Bedtime

Establishing a routine with your foster child.

Sonia Billadeau April 08, 2014
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The first night your new foster child is with you can go smoothly, or it can be very stressful for you both. I would like to discuss what goes through the child’s mind as you go through your nightly routine and what you can do to help qualm those fears.

First, children need routine, and your foster child(ren) probably haven’t had that. Bedtime is usually where the problem starts. Keep in mind that before placement, the child was not fed at regular intervals, put to bed at set times, or given any supervision. This is all going to be very new to him. Ask the child if he knows what to do for bed. Write down a schedule of everything that needs to be done. Be sure to include a bath, putting on pajamas, brushing his teeth, and reading a book. Let the child help you decide what should be done (he may want you to sing, etc.)

Baths can be traumatic for your child. Who knows if he has ever had one, or what may have happened to him if he did? The best thing to do is just take a step at a time. Ask him if he is ready for his bath. Even if the answer is no, ask him to follow you to the bathroom to help get the tub ready. You start to run the water and let him pour in the Mr. Bubbles. Teach him how to test the water temperature (after you have checked it). Show him the toys you have that are just for the tub (Have some boats and squirt toys handy.) Always talking about what you are doing will give a sense of security (He knows what you are doing and why, and he knows he can trust you, at least a little bit.)

He may be frightened when you wet his hair. Have him hold a dry washcloth over his eyes if it makes him feel better. Explain, “We have to get your hair wet so we can make lots of bubbles and make your hair stand up!” Sound enthusiastic and try to keep as low a stress level as possible. Let him know that we all have to take a bath. Be as quick as possible, unless he likes it and wants to play. I suggest setting a time limit, such as ten minutes, then he has to get out of the tub.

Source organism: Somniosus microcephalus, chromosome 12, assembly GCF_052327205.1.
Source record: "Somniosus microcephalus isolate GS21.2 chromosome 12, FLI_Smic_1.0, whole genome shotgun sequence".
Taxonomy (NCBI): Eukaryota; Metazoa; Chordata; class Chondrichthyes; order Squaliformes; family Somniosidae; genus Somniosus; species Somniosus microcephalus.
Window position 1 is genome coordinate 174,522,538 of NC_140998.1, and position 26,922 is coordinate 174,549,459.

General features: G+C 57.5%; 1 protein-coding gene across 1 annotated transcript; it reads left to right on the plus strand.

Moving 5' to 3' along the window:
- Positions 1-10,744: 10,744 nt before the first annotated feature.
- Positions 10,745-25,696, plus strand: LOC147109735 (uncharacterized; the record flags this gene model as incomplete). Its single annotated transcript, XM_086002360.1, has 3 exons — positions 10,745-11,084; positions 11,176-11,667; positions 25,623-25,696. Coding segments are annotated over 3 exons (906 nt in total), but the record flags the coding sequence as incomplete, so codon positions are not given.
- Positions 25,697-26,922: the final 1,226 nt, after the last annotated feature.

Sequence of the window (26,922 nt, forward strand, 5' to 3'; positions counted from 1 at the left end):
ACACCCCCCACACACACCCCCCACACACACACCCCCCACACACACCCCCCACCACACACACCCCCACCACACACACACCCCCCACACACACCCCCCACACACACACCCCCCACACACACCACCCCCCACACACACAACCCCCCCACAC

When it’s time to dry off, ask him if he wants to do it by himself or if he wants some help. Hand him his clothes and help him get dressed if he needs you to. After, comb his hair, or let him do it.

Try not to be shocked if he doesn’t know how to brush his teeth. Take his brush and put some toothpaste on it– tell him what you are doing so he can learn. You might even want to prepare your own toothbrush and brush your teeth with him so he can see what to do with it. Let him know it’s okay that he doesn’t know such things because he is young and still has a lot to learn.

Walk together to his bedroom and talk about how he has such a cozy bed waiting for him. When you get there, have him pick out a book and let him lay down. Tuck him in and ask if he has any questions he wants to ask. Answer honestly, and only tell as much as he asks. He is probably wondering why he is at your house instead of home with his “family.” It helps to let him get his feelings out. Ask if he would like to say a prayer for his mommy and daddy, and if he would like a hug. Turn on the nightlight and ask if he wants the door shut all the way or cracked open a little bit. Tell him where you are going to be in the house in case he needs you. Last, but certainly not least, tell him you love him. You brought this child into your home out of the goodness of your heart, and the child needs to hear it.

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Sonia Billadeau


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